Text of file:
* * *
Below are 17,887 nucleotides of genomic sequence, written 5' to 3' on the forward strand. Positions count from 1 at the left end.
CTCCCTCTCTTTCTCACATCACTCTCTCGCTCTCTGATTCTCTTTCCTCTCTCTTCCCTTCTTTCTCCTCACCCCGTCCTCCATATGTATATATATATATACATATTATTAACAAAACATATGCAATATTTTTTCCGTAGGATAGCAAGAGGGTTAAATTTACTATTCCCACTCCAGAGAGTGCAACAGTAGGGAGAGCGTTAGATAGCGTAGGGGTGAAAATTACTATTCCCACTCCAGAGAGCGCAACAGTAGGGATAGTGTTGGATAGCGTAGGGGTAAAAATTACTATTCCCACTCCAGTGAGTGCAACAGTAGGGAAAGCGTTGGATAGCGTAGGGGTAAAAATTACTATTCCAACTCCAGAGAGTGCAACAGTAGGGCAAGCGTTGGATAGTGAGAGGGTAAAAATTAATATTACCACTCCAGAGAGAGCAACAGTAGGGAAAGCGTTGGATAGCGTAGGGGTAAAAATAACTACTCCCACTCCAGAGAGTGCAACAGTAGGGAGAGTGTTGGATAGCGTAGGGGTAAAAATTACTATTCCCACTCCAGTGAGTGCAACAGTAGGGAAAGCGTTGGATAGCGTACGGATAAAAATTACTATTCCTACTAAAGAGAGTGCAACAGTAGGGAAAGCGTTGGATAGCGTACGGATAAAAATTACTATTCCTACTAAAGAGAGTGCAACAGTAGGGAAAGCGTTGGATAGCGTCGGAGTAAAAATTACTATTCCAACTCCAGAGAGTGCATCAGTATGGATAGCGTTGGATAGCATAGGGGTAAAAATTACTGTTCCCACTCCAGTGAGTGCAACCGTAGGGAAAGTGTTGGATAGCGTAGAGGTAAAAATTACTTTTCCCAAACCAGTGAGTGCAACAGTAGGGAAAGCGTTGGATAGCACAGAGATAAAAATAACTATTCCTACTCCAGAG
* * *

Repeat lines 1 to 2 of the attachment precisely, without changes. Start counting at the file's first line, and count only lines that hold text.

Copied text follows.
Below are 17,887 nucleotides of genomic sequence, written 5' to 3' on the forward strand. Positions count from 1 at the left end.
CTCCCTCTCTTTCTCACATCACTCTCTCGCTCTCTGATTCTCTTTCCTCTCTCTTCCCTTCTTTCTCCTCACCCCGTCCTCCATATGTATATATATATATACATATTATTAACAAAACATATGCAATATTTTTTCCGTAGGATAGCAAGAGGGTTAAATTTACTATTCCCACTCCAGAGAGTGCAACAGTAGGGAGAGCGTTAGATAGCGTAGGGGTGAAAATTACTATTCCCACTCCAGAGAGCGCAACAGTAGGGATAGTGTTGGATAGCGTAGGGGTAAAAATTACTATTCCCACTCCAGTGAGTGCAACAGTAGGGAAAGCGTTGGATAGCGTAGGGGTAAAAATTACTATTCCAACTCCAGAGAGTGCAACAGTAGGGCAAGCGTTGGATAGTGAGAGGGTAAAAATTAATATTACCACTCCAGAGAGAGCAACAGTAGGGAAAGCGTTGGATAGCGTAGGGGTAAAAATAACTACTCCCACTCCAGAGAGTGCAACAGTAGGGAGAGTGTTGGATAGCGTAGGGGTAAAAATTACTATTCCCACTCCAGTGAGTGCAACAGTAGGGAAAGCGTTGGATAGCGTACGGATAAAAATTACTATTCCTACTAAAGAGAGTGCAACAGTAGGGAAAGCGTTGGATAGCGTACGGATAAAAATTACTATTCCTACTAAAGAGAGTGCAACAGTAGGGAAAGCGTTGGATAGCGTCGGAGTAAAAATTACTATTCCAACTCCAGAGAGTGCATCAGTATGGATAGCGTTGGATAGCATAGGGGTAAAAATTACTGTTCCCACTCCAGTGAGTGCAACCGTAGGGAAAGTGTTGGATAGCGTAGAGGTAAAAATTACTTTTCCCAAACCAGTGAGTGCAACAGTAGGGAAAGCGTTGGATAGCACAGAGATAAAAATAACTATTCCTACTCCAGAG